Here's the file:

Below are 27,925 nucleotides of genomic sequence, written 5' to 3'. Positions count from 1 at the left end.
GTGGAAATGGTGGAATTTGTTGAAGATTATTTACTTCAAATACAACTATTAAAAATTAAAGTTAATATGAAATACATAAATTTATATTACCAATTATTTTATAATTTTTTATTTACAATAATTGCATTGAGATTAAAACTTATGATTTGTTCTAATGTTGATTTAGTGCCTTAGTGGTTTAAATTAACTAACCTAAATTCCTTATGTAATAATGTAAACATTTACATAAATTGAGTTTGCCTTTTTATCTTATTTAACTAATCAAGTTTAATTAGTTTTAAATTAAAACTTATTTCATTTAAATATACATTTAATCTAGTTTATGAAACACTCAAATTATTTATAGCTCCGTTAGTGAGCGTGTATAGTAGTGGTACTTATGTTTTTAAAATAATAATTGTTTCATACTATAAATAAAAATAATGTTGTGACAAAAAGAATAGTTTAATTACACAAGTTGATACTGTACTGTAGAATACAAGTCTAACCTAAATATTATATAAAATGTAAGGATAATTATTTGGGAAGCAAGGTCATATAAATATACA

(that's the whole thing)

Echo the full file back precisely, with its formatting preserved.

Below are 27,925 nucleotides of genomic sequence, written 5' to 3'. Positions count from 1 at the left end.
GTGGAAATGGTGGAATTTGTTGAAGATTATTTACTTCAAATACAACTATTAAAAATTAAAGTTAATATGAAATACATAAATTTATATTACCAATTATTTTATAATTTTTTATTTACAATAATTGCATTGAGATTAAAACTTATGATTTGTTCTAATGTTGATTTAGTGCCTTAGTGGTTTAAATTAACTAACCTAAATTCCTTATGTAATAATGTAAACATTTACATAAATTGAGTTTGCCTTTTTATCTTATTTAACTAATCAAGTTTAATTAGTTTTAAATTAAAACTTATTTCATTTAAATATACATTTAATCTAGTTTATGAAACACTCAAATTATTTATAGCTCCGTTAGTGAGCGTGTATAGTAGTGGTACTTATGTTTTTAAAATAATAATTGTTTCATACTATAAATAAAAATAATGTTGTGACAAAAAGAATAGTTTAATTACACAAGTTGATACTGTACTGTAGAATACAAGTCTAACCTAAATATTATATAAAATGTAAGGATAATTATTTGGGAAGCAAGGTCATATAAATATACA